Gas projects to require Commonwealth approval after Labor-Greens deal expands water trigger

Gas projects to require Commonwealth approval after Labor-Greens deal expands water trigger
  • PublishedDecember 6, 2023

The water trigger ensures that fracking projects are assessed by the Commonwealth for their impact on water supplies. 

It had previously applied to coal seam gas projects and after a deal was struck with the Greens to support biodiversity legislation, it will now apply to other types of unconventional gas projects, including shale gas.

Expanding the water trigger was a pre-election promise by Labor, which the Greens argued must be amended this year.

Greens senator Sarah Hanson-Young described the updated water trigger as a “big win” for the environment and a roadblock for the gas industry.

“This was a big win for the environment, a big win for nature and a blow to the big gas companies,” she said.

Expanded trigger opposed by mining industry

Samantha McCulloch from industry group Australian Energy Producers said the updated water trigger legislation would create “unnecessary duplication” and offer “another barrier to unlocking gas supply”.

“Changes passed by the Senate last night pre-empted proper process and consultation under the ongoing reform of the Environmental Protection and Biodiversity Conservation (EPBC) Act,” she said.

Proponents of the expanded trigger, Lock the Gate, expected this week’s changes would likely affect proposed fracking projects in the NT’s Beetaloo Basin, WA’s Kimberley and south-west Queensland.

“[This is an] incredible step for iconic Australian water sources, like the Mataranka Hot Springs in the NT and the Fitzroy River Catchment in the Kimberley,” Lock the Gate spokeswoman Carmel Flint said.

More to nature repair than water trigger

The water trigger was expanded as part of new legislation that seeks to establish a market that promotes protecting and restoring nature.

The Nature Repair bill, formerly known as the Nature Repair Market bill, paves the way for landholders to earn tradeable credits for promoting native habitat and species.

Projects such as fencing off creek beds or removing invasive species could be eligible for such credits.

The National Farmers’ Federation (NFF) welcomed the legislation but said it “could have been much better”.

The NFF had been seeking protections so that prime farming land couldn’t be locked up for biodiversity markets.

The farm lobby also wanted limits on how public land managers could contribute to the biodiversity market, arguing the management and restoration of crown land should be publicly funded.

“The establishment of a functioning marketplace must now be the priority. This legislation does not constitute a marketplace, it simply lays the groundwork for one to be established,” the NFF said.

Tanya Plibersek Sarah Hanson-Young Press Conference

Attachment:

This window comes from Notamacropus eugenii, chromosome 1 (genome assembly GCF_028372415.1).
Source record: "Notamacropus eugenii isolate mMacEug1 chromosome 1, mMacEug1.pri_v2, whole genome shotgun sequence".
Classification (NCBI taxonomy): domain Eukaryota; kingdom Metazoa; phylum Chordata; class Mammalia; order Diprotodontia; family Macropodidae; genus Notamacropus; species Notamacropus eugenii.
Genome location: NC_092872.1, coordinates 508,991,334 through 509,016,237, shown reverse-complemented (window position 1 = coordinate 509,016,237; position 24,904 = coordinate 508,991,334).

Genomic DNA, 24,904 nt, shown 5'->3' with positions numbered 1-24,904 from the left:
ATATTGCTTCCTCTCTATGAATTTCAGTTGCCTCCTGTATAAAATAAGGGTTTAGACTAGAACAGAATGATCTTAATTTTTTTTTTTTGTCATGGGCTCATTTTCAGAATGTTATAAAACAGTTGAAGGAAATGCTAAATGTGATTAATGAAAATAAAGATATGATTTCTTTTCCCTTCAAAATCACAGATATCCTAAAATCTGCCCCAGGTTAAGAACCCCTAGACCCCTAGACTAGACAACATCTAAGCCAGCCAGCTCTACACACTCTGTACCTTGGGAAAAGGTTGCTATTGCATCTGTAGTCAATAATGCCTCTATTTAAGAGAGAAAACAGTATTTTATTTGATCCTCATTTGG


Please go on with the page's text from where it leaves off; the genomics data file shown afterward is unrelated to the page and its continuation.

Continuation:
It’s the second deal in as many weeks between Sarah Hanson-Young and Tanya Plibersek. ( ABC News: Matt Roberts )

But Farmers for Climate Action’s Natalie Collard said she was delighted the legislation had passed.

“This means that farmers will be able to make drought-proof income from biodiversity and carbon credits together,” Ms Collard said.

Conservation groups have welcomed the removal of offsets from the nature repair legislation, another amendment sought by the Greens.

“At best, offsets are ineffective at protecting the diversity of nature in Australia, at worst they facilitate the destruction of irreplaceable habitat,” Kelly O’Shanassy from the Australian Conservation Foundation said.

“A lot of important wildlife habitat is on private land, so it makes sense for the government to encourage private land holders to preserve and protect biodiversity on their land, but nature repair markets are experimental and difficult to make work because nature is so diverse.

“The test of success will be whether it delivers real benefits for nature.”

David Pocock press conference
David Pocock is concerned about the integrity of a market for biodiversity credits.( ABC News: David Sciasci )

Pocock raises integrity concerns

Independent ACT senator David Pocock welcomed the updated water trigger but had concerns about the nature repair commitments.

“If we are going to encourage private sector investment, we need a market mechanism that has integrity,” Senator Pocock said.

“Despite serious concerns being raised about the integrity of the carbon market overseen by the Clean Energy Regulator, this bill entrusts a new biodiversity market to the same regulator.

“During consultations for this bill there was a consensus that it would need government investment to kick-start it, as happened with the carbon market, but we have no commitment to additional funding.”

A biodiversity market was first proposed by then-agriculture minister David Littleproud, but the Coalition did not support the legislation.

SOURCE: ABCNEWS

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